“It’s a remarkable public-private partnership,” said Dr. Bill Kibler, Sul Ross State University President. “The quality of the research program has attracted support from private donors and foundations that has enabled the program to grow. We are grateful for the support. The Borderlands Research Institute has become the flagship program for the university.”

Schedule for ‘Celebration of our Mountains’ Released

El Pasoan’s love their mountains and this year’s Celebration of our Mountains schedule promises to bring outdoor lovers together from across the community.

Outdoor events like this are very important to the city’s quality of life by offering numerous opportunities for people to immerse themselves in nature.  Getting outside in the natural world offers many understated health benefits for adults and children alike including improving one’s physicalmental, and for some – even spiritual – well being.

Many people are amazed to discover that the desert and mountains are full of wildlife and plant species that often go unseen or out of sight and mind as people zoom through the desert on the highway system.

Natural connection opportunities over the next few months include mountain biking, astronomy talks, and history tours including a trip to an old mining ghost town.  And for those who are looking for a new way to loosen up and relax in a 100% natural setting, there is an event called Yoga on the Rocks

Celebration of our Mountains this year is featuring El Paso Water Utilities and El Paso Electric science and technology field trips.

Most events are held at Franklin Mountains State Park, Hueco Tanks State Park & Historic Site, Guadalupe Mountains National Park or Leasburg State Park in southern New Mexico.

Check out the event’s website at celebmtns.org for this year’s extensive schedule of hikes, bird walks and field trips to learn about and connect with the biodiversity of the Chihuahuan Desert right here in El Paso’s big backyard.

Shelters, Data Collection at NMSU’s Jornada Experimental Range help Predict Climate Change Effects

Hundreds of rainout shelters on the Jornada Experimental Range are helping researchers predict what arid and semi-arid ecosystems will look like in the future. The rainout shelters serve as simulators of climate change, and they are just one part of a 20-year and ongoing Chihuahuan Desert study.

Osvaldo Sala, the Julie A. Wrigley professor at Arizona State University, has been a part of this project for more than 10 years. He said the key to determining the future of ecosystems is using four complementary approaches to reach scientific answers.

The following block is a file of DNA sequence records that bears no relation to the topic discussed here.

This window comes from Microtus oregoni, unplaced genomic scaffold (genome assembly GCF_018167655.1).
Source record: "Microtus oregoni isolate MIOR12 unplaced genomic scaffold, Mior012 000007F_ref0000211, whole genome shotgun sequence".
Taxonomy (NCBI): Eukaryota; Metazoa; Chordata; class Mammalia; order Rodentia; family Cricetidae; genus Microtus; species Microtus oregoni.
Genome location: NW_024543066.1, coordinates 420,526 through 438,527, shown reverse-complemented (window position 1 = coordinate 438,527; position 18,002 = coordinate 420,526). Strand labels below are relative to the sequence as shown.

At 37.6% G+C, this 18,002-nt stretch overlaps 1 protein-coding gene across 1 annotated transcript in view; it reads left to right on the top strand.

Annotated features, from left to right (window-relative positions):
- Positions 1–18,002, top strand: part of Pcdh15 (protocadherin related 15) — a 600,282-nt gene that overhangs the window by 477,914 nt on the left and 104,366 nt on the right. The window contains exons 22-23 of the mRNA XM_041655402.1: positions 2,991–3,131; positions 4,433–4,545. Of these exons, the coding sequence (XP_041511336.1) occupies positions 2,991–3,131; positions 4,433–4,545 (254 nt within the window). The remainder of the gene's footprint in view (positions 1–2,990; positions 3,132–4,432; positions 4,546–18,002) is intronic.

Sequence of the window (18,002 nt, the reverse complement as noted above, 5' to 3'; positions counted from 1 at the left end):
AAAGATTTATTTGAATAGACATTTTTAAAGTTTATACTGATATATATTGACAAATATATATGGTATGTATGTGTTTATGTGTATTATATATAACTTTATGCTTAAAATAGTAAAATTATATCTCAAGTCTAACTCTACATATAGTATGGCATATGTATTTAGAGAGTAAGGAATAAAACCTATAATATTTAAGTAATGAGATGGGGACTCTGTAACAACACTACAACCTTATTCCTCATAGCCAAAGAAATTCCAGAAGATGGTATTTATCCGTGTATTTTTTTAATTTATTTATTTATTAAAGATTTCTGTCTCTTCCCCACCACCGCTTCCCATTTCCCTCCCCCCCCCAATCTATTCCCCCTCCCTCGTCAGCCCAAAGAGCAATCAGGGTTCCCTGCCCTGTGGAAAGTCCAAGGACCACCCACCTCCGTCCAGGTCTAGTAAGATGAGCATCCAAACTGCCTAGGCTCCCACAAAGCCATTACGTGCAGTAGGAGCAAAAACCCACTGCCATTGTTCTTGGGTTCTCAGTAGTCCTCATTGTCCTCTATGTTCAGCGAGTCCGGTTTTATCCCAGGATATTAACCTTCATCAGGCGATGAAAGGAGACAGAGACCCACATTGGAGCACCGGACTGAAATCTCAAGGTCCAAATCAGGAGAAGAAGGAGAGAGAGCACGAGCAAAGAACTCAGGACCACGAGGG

“The four legs of our research approach are observation, experimentation, modeling and long-term data analysis,” Sala said.

The Jornada Basin Long Term Ecological Research principal investigators live in various locations. Among others, Sala is working with lead principal investigator and New Mexico State University adjunct plant and environmental sciences faculty member Debra Peters and Northern Arizona University Professor of Environmental Science Laura Huenneke, who have been a part of the project for almost 20 years. The research team is in the process of writing manuscripts about all of its discoveries, and various groups of researchers convened on the NMSU campus in February to discuss their findings.

“The writing process is finding a story,” Sala said. “We have a hypothesis, we collect all the data, we perform statistical analyses, and then we get together to look at the data and try to put together a scientific story.”

What exactly is the story?

Hundreds of rainout shelters help gather climate change data for Jornada Basin Long Term Ecological Research. (NMSU courtesy photo) FEB16
Hundreds of rainout shelters help gather climate change data for Jornada Basin Long Term Ecological Research. (NMSU courtesy photo) FEB16

For one, vegetation maps beginning in the 1850s have shown that the Southwest changed from perennial grasslands to shrublands. Also, there has been a cycle of long periods of drought years followed by periods of wet years.

While short-term experiments may provide valuable data about processes, accurate predictions are not possible without long-term data.

“The long-term data on plant production and diversity have allowed us to see changes between very wet years and very dry years, and between sequences of wet years and sequences of dry periods,” Peters said. “These comparisons allow us to look at vegetation patterns and make inferences about what our future is going to look like. It’s only using that long-term data that we can make those sort of effective predictions.”